However, Tracy most cherished his Irish roots in counties Carlow and Mayo, and sought to use his affluence and influence to help 'the old country'. His attitude to Ireland was encapsulated in the words he had inscribed on a commemorative gift to the Taoiseach - 'From those who left to those who stayed'.
But Tracy's love for Ireland went well beyond sentimentality and fine words and he gave both his time and money in outstanding quantity to at least 25 Irish-related organisations in support of a vast raft of causes, campaigns and studies throughout the island. Among the beneficiaries were Co-Operation Ireland, the Irish American Cultural Institute, the Northern Ireland Development Board and the Northern Ireland Partnership. He also served as a Member of the Board of Directors for the American Ireland Fund and received their Distinguished Leadership Award in 1996 for being 'An American of Irish heritage whose accomplishments exemplify the spirit of Irish immigrants, who contributed so vitally to the development of the United States as a great nation'.
Although his pedigree was that of a 'green' Irish-American Catholic, Tracy demonstrated a remarkable understanding of the merits of both the nationalist and unionist cases which was reflected in his support for projects and charities on both sides of the political and sectarian divide. He was also outstandingly well-informed about events from the comprehensive network of contacts he developed through not only his financial generosity but often lavish hospitality. Nothing pleased him more than to bring a series of adversaries face to face, often for the first time, around a table where he would seek to show them that their differences were far exceeded by their common humanity.
Tracy's philanthropy was recognised by University College Cork in 1999 when he was awarded an honorary doctorate for his selfless personal dedication and philanthropic generosity in supporting Ireland and its heritage, as well as for his continued championship of studies in conflict resolution.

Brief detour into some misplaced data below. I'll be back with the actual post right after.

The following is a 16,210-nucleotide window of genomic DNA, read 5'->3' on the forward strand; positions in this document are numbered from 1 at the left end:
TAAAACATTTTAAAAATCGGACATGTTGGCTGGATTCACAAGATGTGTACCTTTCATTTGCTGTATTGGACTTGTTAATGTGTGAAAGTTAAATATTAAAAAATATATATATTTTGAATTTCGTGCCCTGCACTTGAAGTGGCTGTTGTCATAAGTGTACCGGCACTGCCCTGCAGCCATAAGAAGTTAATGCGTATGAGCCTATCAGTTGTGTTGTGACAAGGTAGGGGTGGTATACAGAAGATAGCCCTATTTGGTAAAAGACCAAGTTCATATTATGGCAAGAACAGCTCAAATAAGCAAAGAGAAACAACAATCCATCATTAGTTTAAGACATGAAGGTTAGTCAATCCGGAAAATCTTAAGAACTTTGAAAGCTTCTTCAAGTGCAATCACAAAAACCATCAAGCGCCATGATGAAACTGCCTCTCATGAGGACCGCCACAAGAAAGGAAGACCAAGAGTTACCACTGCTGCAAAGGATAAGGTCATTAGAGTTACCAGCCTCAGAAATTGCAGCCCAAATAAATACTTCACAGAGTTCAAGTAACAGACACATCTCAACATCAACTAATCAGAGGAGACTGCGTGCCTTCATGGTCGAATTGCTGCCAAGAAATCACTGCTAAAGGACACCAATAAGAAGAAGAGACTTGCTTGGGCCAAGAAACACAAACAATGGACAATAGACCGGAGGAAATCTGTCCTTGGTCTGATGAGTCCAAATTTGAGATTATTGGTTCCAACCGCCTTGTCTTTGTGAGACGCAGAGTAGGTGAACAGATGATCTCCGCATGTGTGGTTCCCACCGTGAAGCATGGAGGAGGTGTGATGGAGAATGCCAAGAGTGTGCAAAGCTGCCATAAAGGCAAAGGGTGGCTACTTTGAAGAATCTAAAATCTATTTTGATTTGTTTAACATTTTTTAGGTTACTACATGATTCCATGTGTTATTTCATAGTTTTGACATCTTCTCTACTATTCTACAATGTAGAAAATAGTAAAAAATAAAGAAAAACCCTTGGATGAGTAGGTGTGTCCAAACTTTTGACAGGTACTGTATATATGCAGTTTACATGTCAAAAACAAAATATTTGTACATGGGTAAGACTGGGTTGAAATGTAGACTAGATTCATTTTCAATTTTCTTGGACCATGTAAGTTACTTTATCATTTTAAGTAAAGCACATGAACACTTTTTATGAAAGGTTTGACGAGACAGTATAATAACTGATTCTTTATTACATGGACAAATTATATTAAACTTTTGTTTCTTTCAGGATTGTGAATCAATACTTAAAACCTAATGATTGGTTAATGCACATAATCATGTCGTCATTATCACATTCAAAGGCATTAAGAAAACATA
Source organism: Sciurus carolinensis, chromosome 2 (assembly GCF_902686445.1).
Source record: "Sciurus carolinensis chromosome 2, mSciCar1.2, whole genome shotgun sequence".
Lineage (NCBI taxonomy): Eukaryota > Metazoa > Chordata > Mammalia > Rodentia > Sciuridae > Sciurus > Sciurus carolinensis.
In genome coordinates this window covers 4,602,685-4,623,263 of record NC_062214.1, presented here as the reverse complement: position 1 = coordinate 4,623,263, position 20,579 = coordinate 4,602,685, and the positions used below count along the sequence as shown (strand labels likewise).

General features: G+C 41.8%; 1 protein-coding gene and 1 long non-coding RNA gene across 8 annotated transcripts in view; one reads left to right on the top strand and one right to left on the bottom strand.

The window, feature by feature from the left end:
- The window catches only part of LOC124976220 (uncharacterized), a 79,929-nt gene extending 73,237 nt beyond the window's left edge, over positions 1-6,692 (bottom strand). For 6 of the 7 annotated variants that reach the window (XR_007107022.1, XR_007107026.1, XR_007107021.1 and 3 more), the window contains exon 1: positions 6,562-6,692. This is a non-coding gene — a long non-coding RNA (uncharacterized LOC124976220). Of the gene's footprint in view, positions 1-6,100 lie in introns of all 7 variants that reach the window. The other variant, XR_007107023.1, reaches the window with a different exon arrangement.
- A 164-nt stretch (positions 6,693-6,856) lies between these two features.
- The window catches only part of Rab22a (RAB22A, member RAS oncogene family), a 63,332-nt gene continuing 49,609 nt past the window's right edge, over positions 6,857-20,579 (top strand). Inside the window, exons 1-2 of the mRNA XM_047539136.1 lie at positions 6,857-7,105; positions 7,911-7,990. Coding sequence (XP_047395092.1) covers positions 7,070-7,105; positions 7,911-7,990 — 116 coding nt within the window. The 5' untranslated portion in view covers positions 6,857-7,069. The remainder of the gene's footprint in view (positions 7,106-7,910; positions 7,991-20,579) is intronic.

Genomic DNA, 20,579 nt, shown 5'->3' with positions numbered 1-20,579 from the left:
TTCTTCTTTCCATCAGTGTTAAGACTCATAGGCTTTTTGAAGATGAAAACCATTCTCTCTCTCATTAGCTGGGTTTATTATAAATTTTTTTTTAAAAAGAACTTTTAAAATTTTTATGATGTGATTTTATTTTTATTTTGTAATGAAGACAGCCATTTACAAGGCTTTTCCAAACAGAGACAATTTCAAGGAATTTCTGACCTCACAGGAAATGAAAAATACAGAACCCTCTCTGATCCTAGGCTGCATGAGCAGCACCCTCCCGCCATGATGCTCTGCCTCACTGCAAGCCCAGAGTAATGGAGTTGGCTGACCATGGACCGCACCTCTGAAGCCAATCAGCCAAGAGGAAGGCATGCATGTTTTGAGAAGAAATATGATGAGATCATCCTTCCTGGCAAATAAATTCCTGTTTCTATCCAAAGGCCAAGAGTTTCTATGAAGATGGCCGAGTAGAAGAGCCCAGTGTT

His generosity could also be personal and impulsive. Once, in Portadown, he saw a young girl, her face disfigured by a port wine stain. He halted his car and insisted upon the youngster taking him to her home. There he consulted her parents and soon afterwards arranged for flights to the US where he paid for the blemish which was removed in what was then ground-breaking surgery.
Having been educated by two renowned religious orders - the Benedictines and the Jesuits - Tracy developed and maintained a deep Catholic faith.
He was thus a strong supporter and generous contributor to many religious causes and donated his business acumen to the Church, serving on several key committees in the Diocese of Orange County. California, where he lived, and acting as a financial advisor to a number of religious orders.
His deep involvement in the Catholic Church was reflected in his elevation as a Knight of the Equestrian Order of the Holy Sepulchre of Jerusalem.
Tracy was a larger-than-life character, loud and American, of course, but with a special twinkle and a wry smile. His great relaxation was shooting and fishing in Ireland and Scotland. Paraphrasing Abraham Lincoln, a friend said that Tom Tracy was a man who could walk with kings but never lost the common touch.
He is survived by his wife, Ermajean, their son and four daughters.